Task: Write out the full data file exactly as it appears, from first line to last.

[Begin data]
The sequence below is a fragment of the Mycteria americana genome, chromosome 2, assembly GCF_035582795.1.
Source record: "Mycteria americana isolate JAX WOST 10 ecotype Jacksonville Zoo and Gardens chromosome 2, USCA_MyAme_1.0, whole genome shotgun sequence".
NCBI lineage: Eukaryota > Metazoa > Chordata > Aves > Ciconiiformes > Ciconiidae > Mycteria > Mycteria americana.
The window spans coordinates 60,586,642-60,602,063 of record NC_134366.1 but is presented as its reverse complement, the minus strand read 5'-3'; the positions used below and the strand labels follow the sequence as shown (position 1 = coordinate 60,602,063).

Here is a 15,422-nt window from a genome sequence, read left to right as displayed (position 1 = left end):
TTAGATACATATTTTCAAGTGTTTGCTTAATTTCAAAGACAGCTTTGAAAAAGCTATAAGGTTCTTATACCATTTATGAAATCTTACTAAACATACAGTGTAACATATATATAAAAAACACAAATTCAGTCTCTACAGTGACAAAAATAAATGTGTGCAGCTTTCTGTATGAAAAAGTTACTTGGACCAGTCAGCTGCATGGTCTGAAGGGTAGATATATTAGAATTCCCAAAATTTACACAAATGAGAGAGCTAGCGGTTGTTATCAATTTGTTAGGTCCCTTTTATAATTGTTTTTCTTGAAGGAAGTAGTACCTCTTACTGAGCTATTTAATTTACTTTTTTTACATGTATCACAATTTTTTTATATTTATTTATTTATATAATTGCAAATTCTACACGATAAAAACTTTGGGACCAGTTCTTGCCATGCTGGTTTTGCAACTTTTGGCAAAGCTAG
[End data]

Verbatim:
The sequence below is a fragment of the Mycteria americana genome, chromosome 2, assembly GCF_035582795.1.
Source record: "Mycteria americana isolate JAX WOST 10 ecotype Jacksonville Zoo and Gardens chromosome 2, USCA_MyAme_1.0, whole genome shotgun sequence".
NCBI lineage: Eukaryota > Metazoa > Chordata > Aves > Ciconiiformes > Ciconiidae > Mycteria > Mycteria americana.
The window spans coordinates 60,586,642-60,602,063 of record NC_134366.1 but is presented as its reverse complement, the minus strand read 5'-3'; the positions used below and the strand labels follow the sequence as shown (position 1 = coordinate 60,602,063).

Here is a 15,422-nt window from a genome sequence, read left to right as displayed (position 1 = left end):
TTAGATACATATTTTCAAGTGTTTGCTTAATTTCAAAGACAGCTTTGAAAAAGCTATAAGGTTCTTATACCATTTATGAAATCTTACTAAACATACAGTGTAACATATATATAAAAAACACAAATTCAGTCTCTACAGTGACAAAAATAAATGTGTGCAGCTTTCTGTATGAAAAAGTTACTTGGACCAGTCAGCTGCATGGTCTGAAGGGTAGATATATTAGAATTCCCAAAATTTACACAAATGAGAGAGCTAGCGGTTGTTATCAATTTGTTAGGTCCCTTTTATAATTGTTTTTCTTGAAGGAAGTAGTACCTCTTACTGAGCTATTTAATTTACTTTTTTTACATGTATCACAATTTTTTTATATTTATTTATTTATATAATTGCAAATTCTACACGATAAAAACTTTGGGACCAGTTCTTGCCATGCTGGTTTTGCAACTTTTGGCAAAGCTAG